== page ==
Sunday, February 04, 2007

A beautiful day for mourning

Today is the saddest of days, for the heart of a beautiful creature ceased to beat.
barnaby favorite spot
Lord Barnaby Ravenclaw (better known as Barnaby, AKA LBR, AKA Mr. B, AKA Little Man, AKA Pooka) died this morning at 10:20am at the age of four. He died by lethal injection, administered by a kind and gentle doctor at the Iselin Emergency Veterinary Hospital. The decision to end his life was made by me. He died through no fault of his own, but the misfortune of a genetic predisposition to urinary crystals and the further misfortune of being adopted into a family that could not commit to the long-term financial burden of managing his care.

Barnaby was a beautiful grey tabby Persian with amber eyes. I know nothing of his life before we met, only that he was about 3 years old when I met him two summers ago, his strange little owl face peeking out at me from the top of his kennel. He was social and talkative, though quite chaste. He lived for scratches on his head and chin, but would tolerate no touching below the neck. He wasn’t a lap-sitter, but with coaxing he could be encouraged to sit beside you on the couch. On one notable occasion he crawled onto my lap, curled into a warm fuzzy ball, and fell asleep all a-purr, for an hour. He was more alert than most cats I’ve known, watching the other creatures in the house as we went about our days. He was also quite brave: when I first brought him home, he informed me that keeping him separated from the dog was unnecessary, and he promptly marched to the middle of the living room and fell asleep on his back. The dog was significantly more concerned about the change in household events. Later, as the two became acquainted, Barnaby would wait for Sequoia to come in from her morning walks and he would pounce, slapping her on the rear as she ran by. Barnaby also had a particular fondness for the male human in the house, and would follow him around just to stay in his presence. Not a huge fan of grooming, despite the necessity, Barnaby tolerated a great deal from this man he adored.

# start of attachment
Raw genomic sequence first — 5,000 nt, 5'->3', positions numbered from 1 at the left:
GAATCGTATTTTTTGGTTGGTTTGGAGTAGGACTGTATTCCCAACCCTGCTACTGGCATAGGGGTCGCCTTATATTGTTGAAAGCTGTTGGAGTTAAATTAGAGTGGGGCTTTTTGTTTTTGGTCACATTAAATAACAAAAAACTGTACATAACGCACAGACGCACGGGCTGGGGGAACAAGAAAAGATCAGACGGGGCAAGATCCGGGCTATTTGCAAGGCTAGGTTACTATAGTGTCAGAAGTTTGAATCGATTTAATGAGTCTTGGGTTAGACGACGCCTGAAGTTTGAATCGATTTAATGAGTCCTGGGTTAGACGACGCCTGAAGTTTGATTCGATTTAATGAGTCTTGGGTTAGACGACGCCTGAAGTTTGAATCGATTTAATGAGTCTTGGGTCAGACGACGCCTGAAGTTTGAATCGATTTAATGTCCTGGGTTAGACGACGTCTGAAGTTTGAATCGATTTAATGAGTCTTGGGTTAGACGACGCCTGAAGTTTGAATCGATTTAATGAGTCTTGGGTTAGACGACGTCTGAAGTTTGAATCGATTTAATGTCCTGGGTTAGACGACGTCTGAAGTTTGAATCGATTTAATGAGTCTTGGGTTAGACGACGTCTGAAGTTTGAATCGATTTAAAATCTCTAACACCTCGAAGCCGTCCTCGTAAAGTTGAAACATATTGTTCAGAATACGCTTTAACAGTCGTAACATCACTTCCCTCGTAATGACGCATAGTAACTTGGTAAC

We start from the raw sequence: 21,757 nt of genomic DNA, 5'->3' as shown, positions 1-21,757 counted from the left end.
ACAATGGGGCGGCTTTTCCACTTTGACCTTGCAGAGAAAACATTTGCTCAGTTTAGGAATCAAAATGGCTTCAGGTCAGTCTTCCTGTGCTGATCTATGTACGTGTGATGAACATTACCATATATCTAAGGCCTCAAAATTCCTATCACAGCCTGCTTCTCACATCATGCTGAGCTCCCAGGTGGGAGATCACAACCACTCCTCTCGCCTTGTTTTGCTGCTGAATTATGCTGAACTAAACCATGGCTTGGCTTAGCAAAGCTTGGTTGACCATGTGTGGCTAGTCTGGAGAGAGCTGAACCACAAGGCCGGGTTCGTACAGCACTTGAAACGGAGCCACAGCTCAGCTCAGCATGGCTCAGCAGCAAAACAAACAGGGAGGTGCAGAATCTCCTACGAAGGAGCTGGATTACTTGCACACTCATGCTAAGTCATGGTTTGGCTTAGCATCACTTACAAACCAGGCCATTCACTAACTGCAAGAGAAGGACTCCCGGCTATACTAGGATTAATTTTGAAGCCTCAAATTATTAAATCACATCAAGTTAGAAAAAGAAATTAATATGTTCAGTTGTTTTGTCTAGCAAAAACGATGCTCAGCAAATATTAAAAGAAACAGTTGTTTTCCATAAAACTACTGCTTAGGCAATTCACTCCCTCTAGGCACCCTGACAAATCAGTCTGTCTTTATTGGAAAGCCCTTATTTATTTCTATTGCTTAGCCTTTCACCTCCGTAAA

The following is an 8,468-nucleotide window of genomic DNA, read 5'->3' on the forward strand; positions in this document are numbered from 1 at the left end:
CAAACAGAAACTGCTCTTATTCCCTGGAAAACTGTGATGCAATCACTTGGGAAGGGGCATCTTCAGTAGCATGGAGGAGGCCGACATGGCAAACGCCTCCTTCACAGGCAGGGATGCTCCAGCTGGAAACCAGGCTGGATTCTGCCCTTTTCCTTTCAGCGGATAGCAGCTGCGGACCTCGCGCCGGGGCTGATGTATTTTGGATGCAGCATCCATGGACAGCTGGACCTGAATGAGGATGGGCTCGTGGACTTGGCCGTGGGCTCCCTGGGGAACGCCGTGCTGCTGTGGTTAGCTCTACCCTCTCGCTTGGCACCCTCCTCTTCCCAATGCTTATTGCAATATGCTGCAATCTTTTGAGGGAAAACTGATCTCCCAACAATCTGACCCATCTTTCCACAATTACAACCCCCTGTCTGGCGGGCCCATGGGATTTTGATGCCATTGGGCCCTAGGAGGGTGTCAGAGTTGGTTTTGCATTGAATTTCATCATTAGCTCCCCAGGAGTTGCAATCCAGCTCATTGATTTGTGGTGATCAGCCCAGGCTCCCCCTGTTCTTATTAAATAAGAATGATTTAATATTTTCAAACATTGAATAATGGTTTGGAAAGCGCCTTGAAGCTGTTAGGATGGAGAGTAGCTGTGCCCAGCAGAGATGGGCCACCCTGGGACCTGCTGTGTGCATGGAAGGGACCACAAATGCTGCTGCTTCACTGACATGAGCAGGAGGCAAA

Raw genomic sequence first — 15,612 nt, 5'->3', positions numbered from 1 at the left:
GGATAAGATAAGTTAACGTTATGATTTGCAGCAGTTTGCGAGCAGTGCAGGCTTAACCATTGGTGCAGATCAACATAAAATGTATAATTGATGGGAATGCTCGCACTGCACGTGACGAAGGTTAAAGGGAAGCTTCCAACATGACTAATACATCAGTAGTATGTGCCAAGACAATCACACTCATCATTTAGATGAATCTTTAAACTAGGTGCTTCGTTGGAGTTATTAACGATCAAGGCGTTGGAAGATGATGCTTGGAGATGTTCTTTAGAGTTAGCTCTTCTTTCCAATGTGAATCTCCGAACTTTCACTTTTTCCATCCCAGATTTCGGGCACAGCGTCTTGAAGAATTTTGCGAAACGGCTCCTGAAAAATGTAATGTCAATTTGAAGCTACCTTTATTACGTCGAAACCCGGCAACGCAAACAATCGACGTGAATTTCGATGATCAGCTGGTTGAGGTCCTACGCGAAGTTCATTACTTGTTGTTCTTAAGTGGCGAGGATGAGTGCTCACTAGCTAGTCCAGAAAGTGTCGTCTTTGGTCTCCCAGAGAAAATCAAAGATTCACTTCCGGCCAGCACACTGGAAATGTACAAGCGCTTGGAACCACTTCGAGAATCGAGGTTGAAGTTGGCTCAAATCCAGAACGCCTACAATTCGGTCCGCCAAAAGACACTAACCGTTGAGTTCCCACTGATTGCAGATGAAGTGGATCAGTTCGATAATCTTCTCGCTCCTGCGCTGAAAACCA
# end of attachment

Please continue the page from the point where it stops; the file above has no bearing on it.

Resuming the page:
i look into your soul

Since we moved into the new house, things have been rough for Barnaby. He found the move traumatic and frightening, despite our attempts to reassure him and give him his own small, private space. He seemed to adjust, and we welcomed him into the rest of the house, but his anxiety translated into the development of urinary disorders (In Chinese medicine the urinary meridians correspond with the emotion of fear). At first mild and inconvenient for his owners, over the months things eventually culminated in severe blockages and pain that resulted in many vet visits and procedures – which of course intensified the underlying fear and anxiety. The prognosis was not good. Treatable, yes. Curable, no.

There is no consolation for a person who has to make this decision about another living creature. The image of his crystal amber eyes as that spark went out will forever be burned into my brain.

Barnaby is survived by his heartbroken owners and his canine sibling, who seems much more adept at adjusting to these things.



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